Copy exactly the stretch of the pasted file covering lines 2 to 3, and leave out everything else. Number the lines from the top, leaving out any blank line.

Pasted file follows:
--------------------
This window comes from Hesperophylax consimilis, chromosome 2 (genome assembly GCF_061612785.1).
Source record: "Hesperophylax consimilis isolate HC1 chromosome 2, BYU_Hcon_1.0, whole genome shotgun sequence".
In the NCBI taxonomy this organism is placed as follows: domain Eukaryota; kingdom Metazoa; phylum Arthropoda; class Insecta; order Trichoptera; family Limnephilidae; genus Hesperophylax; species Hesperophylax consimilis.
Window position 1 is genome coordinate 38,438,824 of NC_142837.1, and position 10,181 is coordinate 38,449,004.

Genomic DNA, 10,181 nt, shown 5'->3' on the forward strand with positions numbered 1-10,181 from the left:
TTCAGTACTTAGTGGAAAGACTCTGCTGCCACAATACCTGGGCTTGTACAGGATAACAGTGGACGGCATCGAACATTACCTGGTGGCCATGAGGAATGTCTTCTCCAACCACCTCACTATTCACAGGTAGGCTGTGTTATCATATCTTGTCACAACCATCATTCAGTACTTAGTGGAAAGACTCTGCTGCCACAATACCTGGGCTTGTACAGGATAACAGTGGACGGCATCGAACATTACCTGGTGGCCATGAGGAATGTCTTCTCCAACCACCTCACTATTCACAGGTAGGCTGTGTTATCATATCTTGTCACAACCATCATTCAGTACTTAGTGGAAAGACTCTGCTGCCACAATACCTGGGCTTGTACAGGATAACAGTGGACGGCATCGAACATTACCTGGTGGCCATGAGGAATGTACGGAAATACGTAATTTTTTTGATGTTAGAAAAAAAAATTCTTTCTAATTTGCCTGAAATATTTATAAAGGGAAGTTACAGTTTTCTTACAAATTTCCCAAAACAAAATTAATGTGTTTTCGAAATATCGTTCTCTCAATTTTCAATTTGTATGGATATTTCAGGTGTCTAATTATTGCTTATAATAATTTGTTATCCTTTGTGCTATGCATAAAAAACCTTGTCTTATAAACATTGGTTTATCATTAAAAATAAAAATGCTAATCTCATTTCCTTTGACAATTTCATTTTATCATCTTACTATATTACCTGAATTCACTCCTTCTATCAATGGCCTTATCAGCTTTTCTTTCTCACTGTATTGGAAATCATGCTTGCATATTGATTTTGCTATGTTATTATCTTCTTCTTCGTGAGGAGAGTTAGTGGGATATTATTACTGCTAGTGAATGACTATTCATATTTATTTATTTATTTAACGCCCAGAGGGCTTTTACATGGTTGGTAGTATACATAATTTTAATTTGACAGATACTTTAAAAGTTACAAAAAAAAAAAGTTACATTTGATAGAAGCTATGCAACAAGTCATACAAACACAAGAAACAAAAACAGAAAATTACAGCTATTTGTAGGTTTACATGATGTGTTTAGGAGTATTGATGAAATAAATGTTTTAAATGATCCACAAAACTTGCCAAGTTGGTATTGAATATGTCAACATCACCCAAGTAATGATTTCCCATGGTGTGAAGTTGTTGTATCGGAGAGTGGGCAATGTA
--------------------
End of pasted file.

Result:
Source record: "Hesperophylax consimilis isolate HC1 chromosome 2, BYU_Hcon_1.0, whole genome shotgun sequence".
In the NCBI taxonomy this organism is placed as follows: domain Eukaryota; kingdom Metazoa; phylum Arthropoda; class Insecta; order Trichoptera; family Limnephilidae; genus Hesperophylax; species Hesperophylax consimilis.